It’s early fall and my thoughts have turned to next year’s garden. I love the change of seasons; winter just overstays her welcome. By late January, I find myself staring longingly out my windows, imploring it to end. I often wonder if my neighbors think I’m watching them as I’m in my windows frequently pondering possibilities and plant combinations. Admittedly, I’ve come to learn their comings and goings during these moments that grow more frequent as winter drags on. Am I that creepy plant lady? Nah. I throw up a wave should they get suspicious. I suppose if I whipped out binoculars there definitely would be cause for concern.
But I’ve found that a bit of bulb planting in autumn helps to assuage the winter chill. My fall ritual is really just hope spelled out in horticultural terms. A sort of therapy that helps to remind me that the moment these spring blooming bulbs reveal themselves in late February, winter is releasing her grip ever so slightly. At least that’s the hope. Living in the Chicago area, one never knows exactly when she might dish out a polar vortex or tease us with a 70 degree day in January. That first glimmer of green is my classy way of giving winter a great big middle finger.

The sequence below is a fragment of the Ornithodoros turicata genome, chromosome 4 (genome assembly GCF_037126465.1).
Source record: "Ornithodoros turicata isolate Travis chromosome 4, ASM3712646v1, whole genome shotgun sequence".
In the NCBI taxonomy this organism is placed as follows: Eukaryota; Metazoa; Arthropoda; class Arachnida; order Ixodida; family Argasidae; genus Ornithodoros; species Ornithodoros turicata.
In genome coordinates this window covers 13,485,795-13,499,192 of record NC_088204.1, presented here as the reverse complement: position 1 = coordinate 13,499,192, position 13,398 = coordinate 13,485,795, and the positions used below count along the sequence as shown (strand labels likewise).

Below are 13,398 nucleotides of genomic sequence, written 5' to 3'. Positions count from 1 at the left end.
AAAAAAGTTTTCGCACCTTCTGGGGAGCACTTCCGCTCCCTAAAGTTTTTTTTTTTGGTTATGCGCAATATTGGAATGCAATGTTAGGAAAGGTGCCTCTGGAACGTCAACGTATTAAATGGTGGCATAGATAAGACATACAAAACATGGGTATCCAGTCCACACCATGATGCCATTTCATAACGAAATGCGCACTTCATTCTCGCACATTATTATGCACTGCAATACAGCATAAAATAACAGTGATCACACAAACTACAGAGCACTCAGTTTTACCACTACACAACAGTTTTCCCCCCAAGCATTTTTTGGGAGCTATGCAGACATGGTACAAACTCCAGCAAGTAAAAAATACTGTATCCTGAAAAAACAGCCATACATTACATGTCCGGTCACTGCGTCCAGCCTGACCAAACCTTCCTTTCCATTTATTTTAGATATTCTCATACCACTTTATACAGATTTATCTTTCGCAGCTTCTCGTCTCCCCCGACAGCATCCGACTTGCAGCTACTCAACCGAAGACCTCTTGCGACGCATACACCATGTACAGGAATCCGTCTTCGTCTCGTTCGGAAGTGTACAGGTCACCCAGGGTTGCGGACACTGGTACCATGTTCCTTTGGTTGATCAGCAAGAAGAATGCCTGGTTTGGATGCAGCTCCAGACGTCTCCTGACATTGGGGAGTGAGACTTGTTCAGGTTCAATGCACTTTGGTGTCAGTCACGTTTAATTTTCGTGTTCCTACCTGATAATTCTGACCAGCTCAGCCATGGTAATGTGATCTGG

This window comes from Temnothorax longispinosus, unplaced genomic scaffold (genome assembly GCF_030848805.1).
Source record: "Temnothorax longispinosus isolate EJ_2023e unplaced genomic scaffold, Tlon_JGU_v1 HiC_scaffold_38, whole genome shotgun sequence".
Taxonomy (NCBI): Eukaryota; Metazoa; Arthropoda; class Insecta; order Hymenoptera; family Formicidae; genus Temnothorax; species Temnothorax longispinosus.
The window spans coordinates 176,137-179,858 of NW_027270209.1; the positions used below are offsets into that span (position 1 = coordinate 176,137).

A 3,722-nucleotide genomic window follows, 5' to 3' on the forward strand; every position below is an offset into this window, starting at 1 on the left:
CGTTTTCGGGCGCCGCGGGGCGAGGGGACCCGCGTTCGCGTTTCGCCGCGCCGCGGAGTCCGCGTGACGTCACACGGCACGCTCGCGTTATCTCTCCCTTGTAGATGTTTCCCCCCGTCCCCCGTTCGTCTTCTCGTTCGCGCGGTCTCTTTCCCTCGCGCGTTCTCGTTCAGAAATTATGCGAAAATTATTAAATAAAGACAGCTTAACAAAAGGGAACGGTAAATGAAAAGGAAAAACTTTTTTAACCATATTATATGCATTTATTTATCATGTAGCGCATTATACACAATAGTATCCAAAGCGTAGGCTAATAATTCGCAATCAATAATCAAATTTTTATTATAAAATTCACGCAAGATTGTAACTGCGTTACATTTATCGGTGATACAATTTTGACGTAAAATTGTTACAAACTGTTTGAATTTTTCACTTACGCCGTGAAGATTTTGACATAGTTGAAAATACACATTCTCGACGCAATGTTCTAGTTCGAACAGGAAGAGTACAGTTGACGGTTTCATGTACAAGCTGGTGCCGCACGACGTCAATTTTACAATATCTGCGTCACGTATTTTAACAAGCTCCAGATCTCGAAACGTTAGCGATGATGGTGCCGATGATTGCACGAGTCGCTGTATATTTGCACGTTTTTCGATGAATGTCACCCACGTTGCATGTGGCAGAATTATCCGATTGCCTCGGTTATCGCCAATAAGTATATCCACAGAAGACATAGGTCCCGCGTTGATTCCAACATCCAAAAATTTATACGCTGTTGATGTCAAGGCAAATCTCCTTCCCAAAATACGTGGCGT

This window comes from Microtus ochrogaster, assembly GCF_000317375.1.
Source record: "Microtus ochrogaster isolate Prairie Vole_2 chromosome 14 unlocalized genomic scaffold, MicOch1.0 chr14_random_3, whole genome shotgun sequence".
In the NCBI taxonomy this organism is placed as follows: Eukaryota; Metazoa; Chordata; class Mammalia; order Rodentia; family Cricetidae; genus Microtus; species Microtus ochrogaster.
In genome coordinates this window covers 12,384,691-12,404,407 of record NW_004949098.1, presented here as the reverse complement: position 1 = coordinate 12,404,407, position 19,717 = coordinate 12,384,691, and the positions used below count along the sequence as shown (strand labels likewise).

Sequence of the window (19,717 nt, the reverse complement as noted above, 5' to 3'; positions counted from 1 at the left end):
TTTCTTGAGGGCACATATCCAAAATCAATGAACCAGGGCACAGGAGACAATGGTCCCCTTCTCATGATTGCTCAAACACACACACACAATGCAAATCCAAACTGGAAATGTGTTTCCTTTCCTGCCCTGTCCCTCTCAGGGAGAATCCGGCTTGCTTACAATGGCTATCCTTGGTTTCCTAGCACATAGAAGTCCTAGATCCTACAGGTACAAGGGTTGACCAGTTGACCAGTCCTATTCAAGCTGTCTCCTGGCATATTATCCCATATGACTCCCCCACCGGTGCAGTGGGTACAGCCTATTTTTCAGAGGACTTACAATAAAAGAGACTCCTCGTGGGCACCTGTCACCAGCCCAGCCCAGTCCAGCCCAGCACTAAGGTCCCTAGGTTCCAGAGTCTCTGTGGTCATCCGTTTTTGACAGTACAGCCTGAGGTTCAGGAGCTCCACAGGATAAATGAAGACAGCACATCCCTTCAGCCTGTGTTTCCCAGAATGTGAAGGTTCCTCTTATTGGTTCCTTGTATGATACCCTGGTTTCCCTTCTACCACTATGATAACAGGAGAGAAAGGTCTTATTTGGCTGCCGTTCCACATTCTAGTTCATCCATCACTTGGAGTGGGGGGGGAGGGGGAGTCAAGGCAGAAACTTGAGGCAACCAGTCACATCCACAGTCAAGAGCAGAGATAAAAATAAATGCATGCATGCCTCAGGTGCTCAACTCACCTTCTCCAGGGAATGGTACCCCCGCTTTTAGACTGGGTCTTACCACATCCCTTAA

Sometimes You Just Have to Cheat
I’m not an advocate of sneaking around on your spouse or significant other. But in my case, it was absolutely necessary. My husband has a thing for lawns. What is it with guys and their grass? Seems like an opportunity lost. Every year he complains about having lost more grass to my garden. And he’s right. I slowly impinge on his territory as I acquire new plants and relocate others.
I’d been stockpiling crocus bulbs waiting for the perfect opportunity to descend upon his lawn. He left for work and I spent the day tucking in tiny bulbs beneath the grass. When he returned that afternoon, I wondered if I’d left any evidence behind. But he never knew the difference. Until this March when he thought the tiny tufts of strappy leaves were a new early-spring weed he’d never seen before. As he considered a new weed and feed fertilizer, I came clean. He rolled his eyes.